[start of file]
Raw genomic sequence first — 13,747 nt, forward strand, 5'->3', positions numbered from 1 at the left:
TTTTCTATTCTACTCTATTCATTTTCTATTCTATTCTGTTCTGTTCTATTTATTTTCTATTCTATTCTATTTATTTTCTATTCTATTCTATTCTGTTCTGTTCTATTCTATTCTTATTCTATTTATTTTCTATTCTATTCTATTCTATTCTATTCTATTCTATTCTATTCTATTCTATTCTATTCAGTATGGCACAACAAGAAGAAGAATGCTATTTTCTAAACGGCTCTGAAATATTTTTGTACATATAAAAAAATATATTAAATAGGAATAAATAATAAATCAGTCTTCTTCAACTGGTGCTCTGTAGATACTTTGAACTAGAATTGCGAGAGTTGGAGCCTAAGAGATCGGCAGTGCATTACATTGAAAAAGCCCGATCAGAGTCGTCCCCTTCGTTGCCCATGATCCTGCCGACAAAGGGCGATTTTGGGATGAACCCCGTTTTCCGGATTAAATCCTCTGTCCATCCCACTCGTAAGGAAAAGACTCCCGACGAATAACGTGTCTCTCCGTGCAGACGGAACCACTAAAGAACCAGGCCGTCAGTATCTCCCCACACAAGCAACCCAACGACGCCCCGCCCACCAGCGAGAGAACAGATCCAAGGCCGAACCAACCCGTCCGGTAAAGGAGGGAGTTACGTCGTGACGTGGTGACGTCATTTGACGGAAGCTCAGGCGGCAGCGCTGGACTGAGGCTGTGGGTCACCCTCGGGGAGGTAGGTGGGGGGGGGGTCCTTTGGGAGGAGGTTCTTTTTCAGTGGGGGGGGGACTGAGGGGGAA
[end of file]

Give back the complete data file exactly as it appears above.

Raw genomic sequence first — 13,747 nt, forward strand, 5'->3', positions numbered from 1 at the left:
TTTTCTATTCTACTCTATTCATTTTCTATTCTATTCTGTTCTGTTCTATTTATTTTCTATTCTATTCTATTTATTTTCTATTCTATTCTATTCTGTTCTGTTCTATTCTATTCTTATTCTATTTATTTTCTATTCTATTCTATTCTATTCTATTCTATTCTATTCTATTCTATTCTATTCTATTCAGTATGGCACAACAAGAAGAAGAATGCTATTTTCTAAACGGCTCTGAAATATTTTTGTACATATAAAAAAATATATTAAATAGGAATAAATAATAAATCAGTCTTCTTCAACTGGTGCTCTGTAGATACTTTGAACTAGAATTGCGAGAGTTGGAGCCTAAGAGATCGGCAGTGCATTACATTGAAAAAGCCCGATCAGAGTCGTCCCCTTCGTTGCCCATGATCCTGCCGACAAAGGGCGATTTTGGGATGAACCCCGTTTTCCGGATTAAATCCTCTGTCCATCCCACTCGTAAGGAAAAGACTCCCGACGAATAACGTGTCTCTCCGTGCAGACGGAACCACTAAAGAACCAGGCCGTCAGTATCTCCCCACACAAGCAACCCAACGACGCCCCGCCCACCAGCGAGAGAACAGATCCAAGGCCGAACCAACCCGTCCGGTAAAGGAGGGAGTTACGTCGTGACGTGGTGACGTCATTTGACGGAAGCTCAGGCGGCAGCGCTGGACTGAGGCTGTGGGTCACCCTCGGGGAGGTAGGTGGGGGGGGGGTCCTTTGGGAGGAGGTTCTTTTTCAGTGGGGGGGGGACTGAGGGGGAA